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Users say utilising technology is a major challenge

Research from Daisy Corporate Services lifts the lid on the concerns customers have around using and exploiting technology in the next 12 months

The coronavirus accelerated digital transformation plans for many firms, but it has also exacerbated headaches on the skills front, with many customers struggling to keep up with the advances.

Research from Daisy Corporate Services has shone a light on the current challenges and has highlighted opportunities for the channel to step in and ease problems.

The firm found that more than half of respondents (53%) to the survey view making use of technology their biggest challenge over the next year, with just shy of half also revealing that improving digital skills is a key concern.

Other worries included combating the rise in cyber attacks, with a third of the respondents mentioning it as a priority for the next 12 months, with the result that half of those firms quizzed by Daisy have made protection against cyber crime and data theft a technology investment priority.

“Technology undoubtedly played an important role in helping many organisations negotiate the pandemic. However, the research reveals there is a danger that some have tried to run before they can walk, which in turn has highlighted a skills gap,” said Lyndsey Charlton, COO at Daisy Corporate Services.

“If organisations are to maximise their current and future technology investments, it is vital that they provide their employees with the necessary training and support. This will not only boost productivity, but improve cyber security – allowing organisations to educate employees to use technology in secure manner,” she added.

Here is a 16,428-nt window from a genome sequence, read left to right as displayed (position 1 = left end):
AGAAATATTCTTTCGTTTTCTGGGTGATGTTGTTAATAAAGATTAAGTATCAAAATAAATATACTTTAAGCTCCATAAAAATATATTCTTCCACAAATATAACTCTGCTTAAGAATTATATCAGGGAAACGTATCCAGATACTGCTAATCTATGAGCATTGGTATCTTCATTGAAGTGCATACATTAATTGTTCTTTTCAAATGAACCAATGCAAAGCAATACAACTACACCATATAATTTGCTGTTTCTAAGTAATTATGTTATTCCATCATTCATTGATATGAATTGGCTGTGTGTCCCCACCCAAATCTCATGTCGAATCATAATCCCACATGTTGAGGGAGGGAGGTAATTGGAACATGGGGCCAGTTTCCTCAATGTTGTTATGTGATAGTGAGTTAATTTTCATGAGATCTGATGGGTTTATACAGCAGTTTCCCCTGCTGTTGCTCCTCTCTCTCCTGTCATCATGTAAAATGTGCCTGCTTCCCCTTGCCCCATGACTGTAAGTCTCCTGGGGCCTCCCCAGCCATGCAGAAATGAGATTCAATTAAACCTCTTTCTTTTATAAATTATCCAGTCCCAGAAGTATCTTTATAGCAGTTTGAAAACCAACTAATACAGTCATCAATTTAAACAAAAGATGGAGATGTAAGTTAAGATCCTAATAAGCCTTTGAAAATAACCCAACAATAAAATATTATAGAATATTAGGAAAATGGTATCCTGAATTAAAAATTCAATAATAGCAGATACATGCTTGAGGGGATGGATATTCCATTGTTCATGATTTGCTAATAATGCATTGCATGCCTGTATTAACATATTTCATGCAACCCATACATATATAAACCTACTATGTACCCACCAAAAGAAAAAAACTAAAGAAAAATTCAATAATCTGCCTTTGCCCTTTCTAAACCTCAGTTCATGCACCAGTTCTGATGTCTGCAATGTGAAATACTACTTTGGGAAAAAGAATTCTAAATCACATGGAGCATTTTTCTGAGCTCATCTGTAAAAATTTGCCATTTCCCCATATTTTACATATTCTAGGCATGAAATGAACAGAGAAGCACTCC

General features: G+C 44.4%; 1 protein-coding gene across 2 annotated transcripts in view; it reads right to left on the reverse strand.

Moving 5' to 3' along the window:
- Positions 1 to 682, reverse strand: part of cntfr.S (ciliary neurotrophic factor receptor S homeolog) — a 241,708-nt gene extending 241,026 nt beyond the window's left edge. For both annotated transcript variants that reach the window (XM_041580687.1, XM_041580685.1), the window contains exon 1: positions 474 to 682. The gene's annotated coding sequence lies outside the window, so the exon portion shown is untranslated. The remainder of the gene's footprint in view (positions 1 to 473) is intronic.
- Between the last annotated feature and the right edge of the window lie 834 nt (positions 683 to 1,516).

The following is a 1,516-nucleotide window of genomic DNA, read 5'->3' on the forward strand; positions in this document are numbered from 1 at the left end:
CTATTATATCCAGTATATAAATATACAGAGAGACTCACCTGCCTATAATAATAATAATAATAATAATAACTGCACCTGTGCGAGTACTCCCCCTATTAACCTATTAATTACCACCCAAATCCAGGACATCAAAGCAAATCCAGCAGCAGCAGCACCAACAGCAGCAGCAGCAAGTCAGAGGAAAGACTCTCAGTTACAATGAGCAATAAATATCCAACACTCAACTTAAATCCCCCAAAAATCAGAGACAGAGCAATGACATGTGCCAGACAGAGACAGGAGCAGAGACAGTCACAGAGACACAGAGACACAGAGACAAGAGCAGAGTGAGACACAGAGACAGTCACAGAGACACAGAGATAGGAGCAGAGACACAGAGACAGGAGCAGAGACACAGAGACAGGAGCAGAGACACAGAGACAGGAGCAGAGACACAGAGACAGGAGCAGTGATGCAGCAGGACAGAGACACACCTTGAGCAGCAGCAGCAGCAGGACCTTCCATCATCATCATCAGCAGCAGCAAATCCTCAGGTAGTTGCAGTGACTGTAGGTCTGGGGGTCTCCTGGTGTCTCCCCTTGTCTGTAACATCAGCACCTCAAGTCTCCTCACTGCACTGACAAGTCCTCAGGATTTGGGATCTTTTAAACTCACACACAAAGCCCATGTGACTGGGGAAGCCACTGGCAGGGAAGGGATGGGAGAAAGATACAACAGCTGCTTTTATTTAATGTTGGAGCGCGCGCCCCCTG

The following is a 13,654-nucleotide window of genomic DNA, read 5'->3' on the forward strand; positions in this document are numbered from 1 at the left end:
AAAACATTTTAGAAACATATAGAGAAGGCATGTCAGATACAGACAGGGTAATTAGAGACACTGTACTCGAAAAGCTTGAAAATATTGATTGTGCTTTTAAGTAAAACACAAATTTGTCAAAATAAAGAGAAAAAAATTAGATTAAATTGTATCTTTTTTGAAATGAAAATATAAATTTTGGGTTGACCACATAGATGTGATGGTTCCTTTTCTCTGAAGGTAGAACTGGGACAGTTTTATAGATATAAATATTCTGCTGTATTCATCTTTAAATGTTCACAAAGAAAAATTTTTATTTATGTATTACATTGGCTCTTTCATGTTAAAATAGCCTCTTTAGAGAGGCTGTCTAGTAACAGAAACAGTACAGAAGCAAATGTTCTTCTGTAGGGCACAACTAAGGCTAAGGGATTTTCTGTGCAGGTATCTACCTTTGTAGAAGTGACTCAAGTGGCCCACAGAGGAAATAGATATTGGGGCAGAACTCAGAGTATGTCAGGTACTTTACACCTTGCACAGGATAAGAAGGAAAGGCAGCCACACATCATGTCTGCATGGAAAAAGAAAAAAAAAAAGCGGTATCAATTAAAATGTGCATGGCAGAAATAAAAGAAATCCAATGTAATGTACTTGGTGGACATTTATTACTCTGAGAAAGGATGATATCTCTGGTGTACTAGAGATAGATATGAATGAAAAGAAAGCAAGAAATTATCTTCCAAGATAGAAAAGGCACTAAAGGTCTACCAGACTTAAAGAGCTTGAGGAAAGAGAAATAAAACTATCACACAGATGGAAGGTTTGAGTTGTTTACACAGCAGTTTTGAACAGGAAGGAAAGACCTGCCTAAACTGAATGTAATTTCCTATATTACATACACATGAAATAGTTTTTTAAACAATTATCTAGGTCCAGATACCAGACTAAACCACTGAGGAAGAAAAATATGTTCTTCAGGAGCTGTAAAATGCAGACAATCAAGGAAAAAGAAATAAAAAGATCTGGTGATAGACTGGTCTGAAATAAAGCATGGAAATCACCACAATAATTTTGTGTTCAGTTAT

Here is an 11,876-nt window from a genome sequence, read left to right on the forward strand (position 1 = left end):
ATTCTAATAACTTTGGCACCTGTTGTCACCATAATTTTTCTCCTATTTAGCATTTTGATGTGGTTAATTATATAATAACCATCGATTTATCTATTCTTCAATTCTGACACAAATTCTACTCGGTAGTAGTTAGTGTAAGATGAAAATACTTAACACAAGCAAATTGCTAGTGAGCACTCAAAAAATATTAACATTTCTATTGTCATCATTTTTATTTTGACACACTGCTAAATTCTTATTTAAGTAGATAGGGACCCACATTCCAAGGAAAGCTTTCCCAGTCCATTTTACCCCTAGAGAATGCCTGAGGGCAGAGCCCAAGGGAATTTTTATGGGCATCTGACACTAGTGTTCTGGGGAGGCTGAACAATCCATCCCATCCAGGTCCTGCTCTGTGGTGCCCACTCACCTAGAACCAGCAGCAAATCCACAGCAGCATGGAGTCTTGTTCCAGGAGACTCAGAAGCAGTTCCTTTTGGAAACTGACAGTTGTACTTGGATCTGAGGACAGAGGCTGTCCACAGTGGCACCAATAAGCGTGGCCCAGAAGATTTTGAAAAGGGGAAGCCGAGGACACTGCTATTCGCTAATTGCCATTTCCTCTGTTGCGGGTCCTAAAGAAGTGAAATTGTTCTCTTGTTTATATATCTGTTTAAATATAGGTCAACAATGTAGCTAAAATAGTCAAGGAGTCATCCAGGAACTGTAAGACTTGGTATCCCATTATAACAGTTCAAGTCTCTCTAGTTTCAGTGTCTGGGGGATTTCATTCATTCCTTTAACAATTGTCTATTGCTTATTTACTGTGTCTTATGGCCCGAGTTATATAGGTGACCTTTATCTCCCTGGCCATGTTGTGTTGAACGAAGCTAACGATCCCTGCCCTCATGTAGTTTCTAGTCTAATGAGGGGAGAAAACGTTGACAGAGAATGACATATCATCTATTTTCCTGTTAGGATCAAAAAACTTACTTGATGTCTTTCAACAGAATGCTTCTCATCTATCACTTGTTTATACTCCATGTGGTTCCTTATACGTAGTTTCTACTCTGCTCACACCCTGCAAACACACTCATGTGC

The good news is that the findings from Daisy revealed that many customers want to work with a partner, but they were also keen to make sure they could avoid getting bogged down with one particular approach and still remain flexible.

A hybrid approach was the most popular, with many customers expressing a desire to look after some functions in-house and use the channel to handle the rest.

“Many organisations had to pivot almost overnight to support new working models, and IT has been essential in ensuring ‘business as usual’. With investments in connectivity, security and collaboration technologies showing no sign of slowing down, the onus is on organisations to effectively manage their ever-evolving IT estates,” said Charlton.

“For the majority, that means working with a partner that can quickly respond to changing business requirements and provide guidance on future technology adoption,” she added.

There are signs that the channel is adapting to the changing demands from customers, with the emphasis on providing hybrid working support among the key areas of activity.

For example, on 7 September, Technology service player IntraLAN announced a partnership with Xarios Technologies, which has looked to step outside of its usual telephony channel.

IntraLAN will be providing customers with cloud comms solution Dimensions Voice, a comprehensive cloud communication solution enabling businesses to work flexibly, no matter the size or location.  

“Our combined engineering talent and Microsoft credentials appeal to companies searching for solutions that enable safe, secure hybrid working,” said Peter Watson, head of sales of IntraLAN.

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